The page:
2016 in Summary
In 2016, the UK market reached new highs and stocks in a majority of developed and emerging market countries delivered positive returns. UK investors with overseas assets benefited from the decline of the value of the pound, with Sterling falling 16% against the US dollar.
The year began with anxiety over China’s stock market and economy, falling oil prices, concern about the impact of the strong yen on the Japanese economy and uncertainty around the impact of the UK’s EU referendum. Many world equity markets were in steep decline for the first few weeks of the year. In spite of this shaky start, many markets ended the year close to (or breaking) all-time highs.
Many investors may not have expected global stocks and bonds to deliver positive returns in such a tumultuous year. This turnaround story highlights the importance of diversifying across asset groups and regional markets, as well as staying disciplined despite uncertainty. Although not all asset classes had positive returns, a globally diversified, cap-weighted portfolio logged attractive returns in 2016.
Consider that global markets are incredible information-processing machines that incorporate news and expectations into prices. Investors are well served by staying the course with an asset allocation that reflects their needs, risk preferences and objectives. This can help investors weather uncertainty in all of its forms.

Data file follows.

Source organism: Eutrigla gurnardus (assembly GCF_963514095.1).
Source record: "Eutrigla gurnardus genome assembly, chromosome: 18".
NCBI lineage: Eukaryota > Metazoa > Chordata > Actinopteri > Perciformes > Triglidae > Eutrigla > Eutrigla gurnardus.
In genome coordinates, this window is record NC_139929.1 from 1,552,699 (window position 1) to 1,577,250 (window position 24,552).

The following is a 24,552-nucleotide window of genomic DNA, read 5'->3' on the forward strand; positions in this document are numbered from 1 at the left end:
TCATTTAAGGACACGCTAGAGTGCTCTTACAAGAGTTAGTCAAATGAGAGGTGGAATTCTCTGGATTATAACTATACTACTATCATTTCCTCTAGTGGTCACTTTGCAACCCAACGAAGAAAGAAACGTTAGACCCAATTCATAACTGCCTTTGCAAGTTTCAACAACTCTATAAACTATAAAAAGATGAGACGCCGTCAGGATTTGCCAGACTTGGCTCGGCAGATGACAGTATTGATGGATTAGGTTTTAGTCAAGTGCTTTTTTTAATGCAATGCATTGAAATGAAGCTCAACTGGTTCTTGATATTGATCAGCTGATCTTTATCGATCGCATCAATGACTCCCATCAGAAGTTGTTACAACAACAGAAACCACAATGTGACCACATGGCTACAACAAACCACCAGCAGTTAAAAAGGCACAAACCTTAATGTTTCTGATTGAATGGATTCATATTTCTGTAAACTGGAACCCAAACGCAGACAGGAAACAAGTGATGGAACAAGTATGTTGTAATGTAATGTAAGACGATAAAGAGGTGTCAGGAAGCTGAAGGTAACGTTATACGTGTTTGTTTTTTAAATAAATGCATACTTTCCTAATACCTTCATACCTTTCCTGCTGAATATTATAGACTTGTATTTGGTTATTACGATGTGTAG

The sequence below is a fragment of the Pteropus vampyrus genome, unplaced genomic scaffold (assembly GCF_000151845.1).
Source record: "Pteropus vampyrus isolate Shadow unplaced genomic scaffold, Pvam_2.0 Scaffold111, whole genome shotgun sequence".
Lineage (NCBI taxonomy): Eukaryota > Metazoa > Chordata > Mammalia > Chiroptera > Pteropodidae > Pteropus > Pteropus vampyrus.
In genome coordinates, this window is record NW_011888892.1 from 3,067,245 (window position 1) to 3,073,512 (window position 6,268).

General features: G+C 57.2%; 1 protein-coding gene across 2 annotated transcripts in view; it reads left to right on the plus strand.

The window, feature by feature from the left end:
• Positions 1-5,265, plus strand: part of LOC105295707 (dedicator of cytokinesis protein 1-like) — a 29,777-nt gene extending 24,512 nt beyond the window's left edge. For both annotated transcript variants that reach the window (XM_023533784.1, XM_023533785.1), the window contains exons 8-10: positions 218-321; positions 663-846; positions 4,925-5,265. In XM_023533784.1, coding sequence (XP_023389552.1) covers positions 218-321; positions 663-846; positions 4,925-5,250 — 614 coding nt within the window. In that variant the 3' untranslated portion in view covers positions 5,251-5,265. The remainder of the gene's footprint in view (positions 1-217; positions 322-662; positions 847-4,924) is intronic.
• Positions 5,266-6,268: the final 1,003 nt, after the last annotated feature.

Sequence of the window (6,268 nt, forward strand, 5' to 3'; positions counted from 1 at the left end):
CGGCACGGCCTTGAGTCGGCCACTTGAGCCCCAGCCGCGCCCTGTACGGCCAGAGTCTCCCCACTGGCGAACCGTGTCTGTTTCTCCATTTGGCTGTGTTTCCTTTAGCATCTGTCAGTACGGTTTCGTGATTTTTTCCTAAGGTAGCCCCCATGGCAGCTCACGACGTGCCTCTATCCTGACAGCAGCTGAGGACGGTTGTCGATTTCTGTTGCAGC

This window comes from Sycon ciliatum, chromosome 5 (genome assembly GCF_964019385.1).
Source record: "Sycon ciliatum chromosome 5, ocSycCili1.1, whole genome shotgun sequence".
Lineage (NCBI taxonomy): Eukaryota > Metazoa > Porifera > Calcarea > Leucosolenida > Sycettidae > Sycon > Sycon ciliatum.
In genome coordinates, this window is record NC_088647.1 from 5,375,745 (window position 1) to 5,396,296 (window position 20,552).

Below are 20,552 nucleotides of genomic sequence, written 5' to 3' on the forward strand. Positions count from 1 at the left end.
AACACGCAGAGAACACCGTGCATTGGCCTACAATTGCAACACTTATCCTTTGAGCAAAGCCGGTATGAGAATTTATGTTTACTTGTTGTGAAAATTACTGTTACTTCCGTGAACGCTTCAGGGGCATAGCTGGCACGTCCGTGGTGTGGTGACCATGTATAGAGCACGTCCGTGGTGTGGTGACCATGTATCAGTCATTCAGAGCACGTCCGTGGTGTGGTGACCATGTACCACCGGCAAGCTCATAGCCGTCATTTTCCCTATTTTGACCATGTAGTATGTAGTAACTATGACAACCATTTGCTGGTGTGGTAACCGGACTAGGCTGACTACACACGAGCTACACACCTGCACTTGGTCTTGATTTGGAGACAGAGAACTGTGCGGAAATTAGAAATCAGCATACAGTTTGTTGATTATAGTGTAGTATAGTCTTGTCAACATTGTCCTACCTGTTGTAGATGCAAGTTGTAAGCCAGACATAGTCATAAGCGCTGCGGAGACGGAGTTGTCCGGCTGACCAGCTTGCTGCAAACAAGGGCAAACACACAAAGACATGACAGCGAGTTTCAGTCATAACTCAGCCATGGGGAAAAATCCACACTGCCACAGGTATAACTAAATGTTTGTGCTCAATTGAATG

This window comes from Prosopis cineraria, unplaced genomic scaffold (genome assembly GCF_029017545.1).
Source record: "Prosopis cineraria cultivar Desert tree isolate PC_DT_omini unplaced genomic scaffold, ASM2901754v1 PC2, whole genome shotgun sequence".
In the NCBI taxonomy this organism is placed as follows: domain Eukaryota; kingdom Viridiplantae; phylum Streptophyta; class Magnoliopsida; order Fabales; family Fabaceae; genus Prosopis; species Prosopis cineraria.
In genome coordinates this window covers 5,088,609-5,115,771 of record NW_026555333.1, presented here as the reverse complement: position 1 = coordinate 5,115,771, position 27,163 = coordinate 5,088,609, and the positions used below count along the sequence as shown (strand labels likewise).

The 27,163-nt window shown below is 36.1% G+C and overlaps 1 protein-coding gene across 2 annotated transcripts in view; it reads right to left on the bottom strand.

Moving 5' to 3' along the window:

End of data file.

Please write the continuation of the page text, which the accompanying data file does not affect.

2016 in Context
Global equity markets have enjoyed strong returns since the financial crisis of 2008–09, and many times in the past few years, people have speculated about what might halt the rise of global equity markets. Several events occurred in 2016 that were suggested as potential catalysts for markets to decline. However, a globally diversified, cap-weighted portfolio delivered positive returns in 2016.
The chart above puts 2016’s return in a long-term context. It illustrates that investors have enjoyed positive long-term returns throughout the 1970s crisis, Black Monday, Black Wednesday, wars, currency crises, bubbles and crashes. 2016 adds to that list with Brexit and the US presidential elections. This shows that, rather than making investment decisions based on headline news, investors are better served by following a disciplined approach to investing, based on a long-term financial plan that reflects their individual needs, risk preferences and objectives.
“If three or five years of returns are going to change your mind [on an investment], you shouldn’t have been there to begin with.”
—Eugene Fama – American Economist and Nobel Memorial Prize winner
This article is for information only and no action should be taken based on the information alone. If you are looking to invest or even review your finances then you should seek independent advice to ensure that any investment strategy fits your specific circumstances and objectives.